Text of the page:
A virus that infects and clogs a baby’s breathing tubes is running rampant. An Ottawa hospital where parents have camped out with sick kids in emergency for up to 20 hours has made the “gut-punch” decision to cancel some elective surgeries. In Montreal, doctors have likened the situation in their pediatric ERs to “a horror film.”
“Anyone with young children will quickly agree that our kids seem to be getting more sick, and sick more often than in the past,” said Rodney Russell, a professor of immunology and virology at Memorial University of Newfoundland.
An unseasonably early crush of respiratory viral infections has once again raised the spectre of an “immunity debt,” a concept described by some as an unintended boomerang effect of distancing, masking and other COVID containment measures used to slow SARS-CoV-2’s spread.
Experts disagree about whether “immunity debt” is a real phenomenon or convenient pseudoscience. But hospitals are reporting never-before-seen surges in children with severe viral infections that are causing historically long wait times and pushing critical care beyond capacity.
Adult hospitals are being asked to accept teens 14 and older needing intensive care to free up beds for younger children. “It is anticipated that the next 2-3 months will bring significantly increased demands for pediatric critical care support,” the head of Ontario’s critical care COVID-19 command centre wrote to hospital CEO’s in a memo obtained by The Canadian Press.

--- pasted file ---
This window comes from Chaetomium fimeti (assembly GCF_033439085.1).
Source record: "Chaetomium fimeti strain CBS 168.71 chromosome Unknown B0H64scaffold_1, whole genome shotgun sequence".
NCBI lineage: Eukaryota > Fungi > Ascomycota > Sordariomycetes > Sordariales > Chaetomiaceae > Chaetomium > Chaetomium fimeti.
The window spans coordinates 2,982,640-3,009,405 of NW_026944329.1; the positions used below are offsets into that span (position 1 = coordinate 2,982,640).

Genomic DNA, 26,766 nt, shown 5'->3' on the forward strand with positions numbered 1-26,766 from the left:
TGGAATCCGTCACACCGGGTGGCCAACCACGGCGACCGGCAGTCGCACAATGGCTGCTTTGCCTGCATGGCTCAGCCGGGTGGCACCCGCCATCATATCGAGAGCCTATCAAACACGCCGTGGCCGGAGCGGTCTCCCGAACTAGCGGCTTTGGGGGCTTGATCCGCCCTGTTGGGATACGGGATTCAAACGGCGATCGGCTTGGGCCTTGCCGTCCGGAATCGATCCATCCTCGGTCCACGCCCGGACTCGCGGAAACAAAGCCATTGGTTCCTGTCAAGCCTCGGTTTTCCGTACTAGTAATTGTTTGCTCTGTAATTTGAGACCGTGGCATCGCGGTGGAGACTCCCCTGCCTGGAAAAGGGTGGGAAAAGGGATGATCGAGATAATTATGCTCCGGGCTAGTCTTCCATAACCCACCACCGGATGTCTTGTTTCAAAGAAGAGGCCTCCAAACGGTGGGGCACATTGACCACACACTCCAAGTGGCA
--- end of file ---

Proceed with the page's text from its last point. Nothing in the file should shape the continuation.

At Ottawa’s CHEO, “it’s heart breaking to see so many children and families waiting so long to be seen,” Dr. Mona Jabbour, interim chief of CHEO’s department of pediatrics said on a media call Thursday.
There isn’t one, but several factors at play, including a lack of primary care in the community and a shortage of children’s pain and fever medications parents have been grappling with since late summer.
But it’s the sheer volume and influx of children with RSV (respiratory syncytial virus), influenza, COVID and other infections that’s overwhelming hospitals. Some seasonal bugs, particularly RSV, are showing up earlier, “and in higher numbers than they normally do,” Russell said.
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Masking, school and daycare closures, no birthday parties, no organized sports and other interventions to thwart COVID’s spread and keep hospitals from being overloaded slowed the spread of other pathogens as well.
“In previous years, younger babies would have had these illnesses, and by the time they’re aged two, three, four, they have some immunity to these viruses,” Jabbour said.
“Because we didn’t see these viruses in the last few years, we’re seeing them all come together, and there isn’t that immunity that we usually see in older children.”
Babies are getting sick. Toddlers are getting sick. Older children, too. “It’s all happening at the same time,” Jabbour said.
Some researchers believe the immune system needs constant poking, that exposure to germs and bacteria in the environment are important to the development of the immune system. Without that prodding, the immune system is slower to respond to future infections.